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Essays on exchange rate models under a Taylor rule type monetary policy

by 1968- Kim, Hyeongwoo

Abstract (Summary)
This dissertation develops three exchange rate models that explicitly incorporate a Taylor Rule type monetary policy in order to study its implications on exchange rate dynamics. Since the seminal work of Taylor (1993), the Taylor Rule has become a new standard in the literatures on exchange rates as well as monetary policy. The results reported in this dissertation imply that the Taylor Rule may be very useful in understanding exchange rate dynamics better. My first two essays attempt to improve on the performance of the existing techniques for estimating the half-life of Purchasing Power Parity (PPP) deviations. The first essay, ”Half-Life Estimation under the Taylor Rule,” addresses two perennial problems in the current PPP literature, namely, unreasonably long half-life estimates of PPP deviations (PPP Puzzle; Rogoff, 1996) and extremely wide confidence intervals for half-life point estimates (Murray and Papell, 2002). Using a model that incorporates a forward looking version Taylor Rule in a dynamic system of exchange rates and inflation, I obtain significantly tighter confidence intervals along with reasonably short half-lives for PPP deviations, which is roughly consistent with micro evidence. My model also indicates that real exchange rate dynamics may differ greatly, depending on the pattern of systematic central bank responses to the inflation rate. In the second essay, ”Half-Life Estimation under the Taylor Rule: Two Goods Model,” I estimate and compare half-lives of PPP deviations for PPI- and CPI-based ii real exchange rates. As an extension of my first essay (single good model), we employ a GMM system method in a two-goods model, where the central bank attempts to keep general inflation (e.g., GDP deflator inflation) in check. In a similar framework that employs a money demand function instead of the Taylor Rule, Kim (2004) reported much shorter half-life point estimates for the non-service consumption deflators than those for service consumption deflators, though with quite wide confidence intervals. In contrast, I find that half-life estimates were about the same irrespective of the choice of aggregate price indexes, which is consistent with many other studies that reported only moderate or no difference. Most importantly, I obtain much smaller standard errors that enables us to make statistically meaningful comparisons between the sizes of half-life estimates. Our model also shows that rationally expected future Taylor Rule fundamentals help understand real exchange rate dynamics only when the central bank responds to general inflation aggressively enough. Finally, the third essay, ”Local-Currency Pricing, Technology Diffusion, and the Optimal Interest Rate Rule,” studies optimal monetary policy and its implications on exchange rate regimes in a dynamic stochastic general equilibrium model that features sticky-price, local-currency pricing, and technology diffusion. The main findings of this essay are twofold. First, in response to a favorable real shock, central banks may raise nominal interest rates despite price-stickiness and local-currency pricing, which seems to be consistent with empirical evidence of rising nominal interest rates during economic boom. This outcome is exactly opposite to the Rogoff’s (2004) prediction as well as those of many others. Second, central banks respond identically to technology shocks that occur in tradables sectors so that optimal monetary policies do not require any exchange rate change. However, central banks respond oppositely iii to real shocks in nontradables sectors, and the resulting interest rate differential calls for exchange rate changes. Therefore, compared with Duarte and Obstfeld’s (2004) results, this outcome implies that benefits of flexible exchange rates could be quite limited if technology shocks in nontradables sectors occur infrequently. This essay also finds a case that central banks optimally do not respond to any technology shock in tradables sectors, which may be related to a dirty-float system of exchange rates. iv To my parents and my family v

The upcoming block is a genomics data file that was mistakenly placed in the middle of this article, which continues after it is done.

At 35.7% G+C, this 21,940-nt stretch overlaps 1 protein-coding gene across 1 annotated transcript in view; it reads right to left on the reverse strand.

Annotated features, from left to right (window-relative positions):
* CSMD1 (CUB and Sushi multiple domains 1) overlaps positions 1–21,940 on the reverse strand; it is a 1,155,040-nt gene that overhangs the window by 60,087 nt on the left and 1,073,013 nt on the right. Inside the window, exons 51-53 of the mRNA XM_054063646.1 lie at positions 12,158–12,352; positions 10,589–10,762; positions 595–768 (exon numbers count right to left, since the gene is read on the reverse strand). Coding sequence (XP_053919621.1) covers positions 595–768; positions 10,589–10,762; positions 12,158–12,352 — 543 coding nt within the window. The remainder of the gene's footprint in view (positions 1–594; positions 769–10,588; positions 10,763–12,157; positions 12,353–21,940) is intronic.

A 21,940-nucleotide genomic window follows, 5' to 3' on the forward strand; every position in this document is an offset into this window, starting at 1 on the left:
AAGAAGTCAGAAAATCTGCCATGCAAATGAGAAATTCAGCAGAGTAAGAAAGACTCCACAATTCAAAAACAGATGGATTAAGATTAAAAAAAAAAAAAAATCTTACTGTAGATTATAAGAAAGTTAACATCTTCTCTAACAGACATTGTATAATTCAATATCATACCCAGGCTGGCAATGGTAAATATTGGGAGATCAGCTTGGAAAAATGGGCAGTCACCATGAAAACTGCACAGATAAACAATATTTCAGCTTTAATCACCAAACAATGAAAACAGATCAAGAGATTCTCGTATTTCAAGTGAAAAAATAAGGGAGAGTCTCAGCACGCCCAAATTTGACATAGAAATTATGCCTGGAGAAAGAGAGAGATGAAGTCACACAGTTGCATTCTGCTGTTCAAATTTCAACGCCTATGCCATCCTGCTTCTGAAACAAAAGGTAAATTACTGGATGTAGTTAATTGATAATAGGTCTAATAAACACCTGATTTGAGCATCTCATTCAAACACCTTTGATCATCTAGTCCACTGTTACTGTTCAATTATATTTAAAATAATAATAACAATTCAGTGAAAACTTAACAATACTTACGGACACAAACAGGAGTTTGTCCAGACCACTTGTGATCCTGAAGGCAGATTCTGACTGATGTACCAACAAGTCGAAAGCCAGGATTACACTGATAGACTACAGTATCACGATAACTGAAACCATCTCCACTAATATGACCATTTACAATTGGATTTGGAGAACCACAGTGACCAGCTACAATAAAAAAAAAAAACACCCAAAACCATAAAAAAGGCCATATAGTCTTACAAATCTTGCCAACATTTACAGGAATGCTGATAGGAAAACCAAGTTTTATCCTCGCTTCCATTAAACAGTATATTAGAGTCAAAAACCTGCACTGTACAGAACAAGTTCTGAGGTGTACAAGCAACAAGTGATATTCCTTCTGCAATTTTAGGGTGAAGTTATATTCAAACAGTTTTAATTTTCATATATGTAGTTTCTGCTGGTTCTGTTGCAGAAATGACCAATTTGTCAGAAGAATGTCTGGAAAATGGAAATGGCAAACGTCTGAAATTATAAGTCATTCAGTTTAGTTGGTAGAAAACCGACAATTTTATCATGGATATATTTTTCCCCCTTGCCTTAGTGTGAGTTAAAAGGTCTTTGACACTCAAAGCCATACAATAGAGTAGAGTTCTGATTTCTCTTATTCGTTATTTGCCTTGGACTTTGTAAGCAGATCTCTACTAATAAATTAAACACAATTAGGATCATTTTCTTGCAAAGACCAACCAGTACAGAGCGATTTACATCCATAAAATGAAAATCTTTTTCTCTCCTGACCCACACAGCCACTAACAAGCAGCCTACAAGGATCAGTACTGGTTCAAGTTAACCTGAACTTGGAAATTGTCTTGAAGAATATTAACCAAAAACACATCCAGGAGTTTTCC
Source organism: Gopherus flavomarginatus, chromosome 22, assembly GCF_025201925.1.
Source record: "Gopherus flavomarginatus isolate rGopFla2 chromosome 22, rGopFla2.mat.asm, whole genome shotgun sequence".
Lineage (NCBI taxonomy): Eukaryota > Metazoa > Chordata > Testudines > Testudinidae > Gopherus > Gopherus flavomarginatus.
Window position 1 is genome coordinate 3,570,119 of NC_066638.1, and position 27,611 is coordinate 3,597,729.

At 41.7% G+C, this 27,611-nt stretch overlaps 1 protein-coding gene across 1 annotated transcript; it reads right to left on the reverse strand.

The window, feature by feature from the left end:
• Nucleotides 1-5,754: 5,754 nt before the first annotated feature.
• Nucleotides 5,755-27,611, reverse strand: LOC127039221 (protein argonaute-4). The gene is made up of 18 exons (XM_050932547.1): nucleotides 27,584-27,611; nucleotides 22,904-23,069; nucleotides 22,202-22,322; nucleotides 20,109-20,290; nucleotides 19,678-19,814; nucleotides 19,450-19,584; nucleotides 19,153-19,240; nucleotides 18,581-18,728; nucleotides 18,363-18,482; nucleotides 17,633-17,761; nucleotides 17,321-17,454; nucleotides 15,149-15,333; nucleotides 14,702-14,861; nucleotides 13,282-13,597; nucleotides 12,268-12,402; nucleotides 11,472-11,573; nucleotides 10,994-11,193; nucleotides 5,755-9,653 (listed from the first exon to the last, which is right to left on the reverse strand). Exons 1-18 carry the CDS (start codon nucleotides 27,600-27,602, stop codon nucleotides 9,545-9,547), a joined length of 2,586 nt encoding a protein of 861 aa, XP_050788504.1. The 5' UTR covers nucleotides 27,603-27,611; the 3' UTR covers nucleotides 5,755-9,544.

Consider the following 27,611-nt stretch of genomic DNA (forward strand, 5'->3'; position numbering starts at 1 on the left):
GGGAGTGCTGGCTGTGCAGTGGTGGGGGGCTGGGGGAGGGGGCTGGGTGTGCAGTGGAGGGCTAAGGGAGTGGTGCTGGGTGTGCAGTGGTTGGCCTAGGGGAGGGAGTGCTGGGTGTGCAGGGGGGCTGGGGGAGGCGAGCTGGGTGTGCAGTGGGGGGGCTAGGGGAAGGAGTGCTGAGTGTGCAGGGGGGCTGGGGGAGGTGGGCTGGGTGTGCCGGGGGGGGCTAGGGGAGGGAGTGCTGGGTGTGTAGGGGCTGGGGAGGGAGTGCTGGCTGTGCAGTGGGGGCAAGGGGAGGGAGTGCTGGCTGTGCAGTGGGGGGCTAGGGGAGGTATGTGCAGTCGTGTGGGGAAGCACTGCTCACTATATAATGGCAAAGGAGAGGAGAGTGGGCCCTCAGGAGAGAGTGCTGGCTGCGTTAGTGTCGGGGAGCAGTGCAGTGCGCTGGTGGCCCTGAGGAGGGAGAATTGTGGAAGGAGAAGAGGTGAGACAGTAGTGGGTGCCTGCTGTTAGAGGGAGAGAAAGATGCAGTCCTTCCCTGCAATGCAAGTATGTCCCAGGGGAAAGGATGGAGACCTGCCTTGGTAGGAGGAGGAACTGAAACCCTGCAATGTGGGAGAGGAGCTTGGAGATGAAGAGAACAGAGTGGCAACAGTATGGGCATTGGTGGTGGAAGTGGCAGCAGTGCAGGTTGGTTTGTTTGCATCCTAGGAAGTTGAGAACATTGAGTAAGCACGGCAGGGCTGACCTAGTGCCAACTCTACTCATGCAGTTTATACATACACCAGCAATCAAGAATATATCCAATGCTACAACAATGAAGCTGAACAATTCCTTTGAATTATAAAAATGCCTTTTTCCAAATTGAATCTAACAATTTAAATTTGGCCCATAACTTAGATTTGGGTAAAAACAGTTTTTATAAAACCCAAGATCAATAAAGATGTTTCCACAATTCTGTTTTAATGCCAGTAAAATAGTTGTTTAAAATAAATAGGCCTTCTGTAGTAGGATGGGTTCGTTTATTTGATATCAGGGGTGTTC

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Advisor:

School:The Ohio State University

School Location:USA - Ohio

Source Type:Master's Thesis

Keywords:monetary policy purchasing power parity taylor s rule pricing technology transfer macroeconomics

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